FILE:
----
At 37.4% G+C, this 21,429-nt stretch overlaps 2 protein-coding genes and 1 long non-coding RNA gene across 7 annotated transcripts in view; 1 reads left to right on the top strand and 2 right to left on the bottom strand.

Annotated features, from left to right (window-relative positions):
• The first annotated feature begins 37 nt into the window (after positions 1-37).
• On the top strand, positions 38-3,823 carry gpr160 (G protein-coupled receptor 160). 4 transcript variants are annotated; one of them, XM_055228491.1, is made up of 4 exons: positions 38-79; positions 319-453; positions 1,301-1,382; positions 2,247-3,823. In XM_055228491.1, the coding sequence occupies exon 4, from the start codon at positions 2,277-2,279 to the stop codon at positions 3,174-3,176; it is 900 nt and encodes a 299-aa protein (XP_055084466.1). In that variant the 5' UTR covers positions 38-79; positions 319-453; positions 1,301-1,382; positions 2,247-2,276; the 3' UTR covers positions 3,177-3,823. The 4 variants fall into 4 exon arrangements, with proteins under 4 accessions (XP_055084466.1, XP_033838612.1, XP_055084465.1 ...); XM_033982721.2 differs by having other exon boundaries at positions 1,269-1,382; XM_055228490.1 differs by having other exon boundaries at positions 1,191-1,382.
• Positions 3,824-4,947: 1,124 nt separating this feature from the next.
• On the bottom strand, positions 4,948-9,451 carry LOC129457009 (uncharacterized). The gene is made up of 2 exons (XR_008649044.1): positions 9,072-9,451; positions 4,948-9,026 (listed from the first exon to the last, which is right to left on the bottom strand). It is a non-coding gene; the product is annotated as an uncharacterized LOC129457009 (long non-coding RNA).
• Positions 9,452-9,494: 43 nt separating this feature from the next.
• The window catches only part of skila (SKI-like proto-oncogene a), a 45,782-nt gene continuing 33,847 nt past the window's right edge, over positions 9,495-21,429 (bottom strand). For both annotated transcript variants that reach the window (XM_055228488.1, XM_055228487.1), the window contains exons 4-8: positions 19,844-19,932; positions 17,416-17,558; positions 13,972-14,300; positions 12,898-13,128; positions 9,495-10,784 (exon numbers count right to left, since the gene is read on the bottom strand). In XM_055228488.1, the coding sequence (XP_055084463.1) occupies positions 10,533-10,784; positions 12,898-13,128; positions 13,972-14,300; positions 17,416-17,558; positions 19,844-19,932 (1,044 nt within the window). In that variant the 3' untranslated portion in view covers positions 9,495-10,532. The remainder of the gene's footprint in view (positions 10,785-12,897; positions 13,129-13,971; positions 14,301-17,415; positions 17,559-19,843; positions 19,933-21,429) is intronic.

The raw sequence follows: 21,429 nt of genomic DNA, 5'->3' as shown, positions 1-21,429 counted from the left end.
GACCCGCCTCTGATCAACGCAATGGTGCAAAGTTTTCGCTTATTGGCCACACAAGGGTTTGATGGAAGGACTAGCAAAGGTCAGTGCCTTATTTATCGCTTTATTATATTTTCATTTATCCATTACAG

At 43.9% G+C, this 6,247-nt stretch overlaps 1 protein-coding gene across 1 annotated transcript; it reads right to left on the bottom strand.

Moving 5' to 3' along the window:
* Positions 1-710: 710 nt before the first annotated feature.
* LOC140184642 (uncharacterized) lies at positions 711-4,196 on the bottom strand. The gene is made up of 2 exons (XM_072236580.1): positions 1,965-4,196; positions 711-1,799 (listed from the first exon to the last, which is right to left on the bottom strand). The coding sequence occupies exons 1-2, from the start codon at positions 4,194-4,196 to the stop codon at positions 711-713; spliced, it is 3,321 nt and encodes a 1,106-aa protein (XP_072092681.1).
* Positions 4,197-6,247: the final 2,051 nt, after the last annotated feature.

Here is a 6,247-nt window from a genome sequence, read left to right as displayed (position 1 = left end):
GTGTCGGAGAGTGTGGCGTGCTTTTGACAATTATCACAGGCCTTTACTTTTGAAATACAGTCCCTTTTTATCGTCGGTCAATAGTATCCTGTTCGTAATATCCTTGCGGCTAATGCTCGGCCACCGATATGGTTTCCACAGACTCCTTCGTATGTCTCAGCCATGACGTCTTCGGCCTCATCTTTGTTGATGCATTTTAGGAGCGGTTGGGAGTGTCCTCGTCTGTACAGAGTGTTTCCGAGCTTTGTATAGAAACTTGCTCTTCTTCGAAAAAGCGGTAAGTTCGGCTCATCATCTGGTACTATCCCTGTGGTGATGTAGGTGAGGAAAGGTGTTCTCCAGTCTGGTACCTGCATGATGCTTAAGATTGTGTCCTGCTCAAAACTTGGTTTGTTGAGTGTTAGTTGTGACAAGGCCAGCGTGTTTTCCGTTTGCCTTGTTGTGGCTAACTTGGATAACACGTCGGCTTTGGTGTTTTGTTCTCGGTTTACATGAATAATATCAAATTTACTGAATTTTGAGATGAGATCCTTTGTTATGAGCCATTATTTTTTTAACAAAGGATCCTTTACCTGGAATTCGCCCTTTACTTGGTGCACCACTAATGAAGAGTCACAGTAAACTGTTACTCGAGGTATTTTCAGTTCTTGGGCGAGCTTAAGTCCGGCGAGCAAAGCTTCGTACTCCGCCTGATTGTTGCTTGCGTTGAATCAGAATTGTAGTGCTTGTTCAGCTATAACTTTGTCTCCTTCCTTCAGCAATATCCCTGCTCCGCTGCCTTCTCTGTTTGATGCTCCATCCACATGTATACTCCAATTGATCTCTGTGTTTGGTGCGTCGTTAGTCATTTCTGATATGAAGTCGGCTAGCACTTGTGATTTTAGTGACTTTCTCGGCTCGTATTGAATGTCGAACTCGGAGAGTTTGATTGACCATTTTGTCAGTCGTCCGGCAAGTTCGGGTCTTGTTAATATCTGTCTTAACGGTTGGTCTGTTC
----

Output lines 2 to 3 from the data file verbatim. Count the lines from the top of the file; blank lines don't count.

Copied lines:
Annotated features, from left to right (window-relative positions):
• The first annotated feature begins 37 nt into the window (after positions 1-37).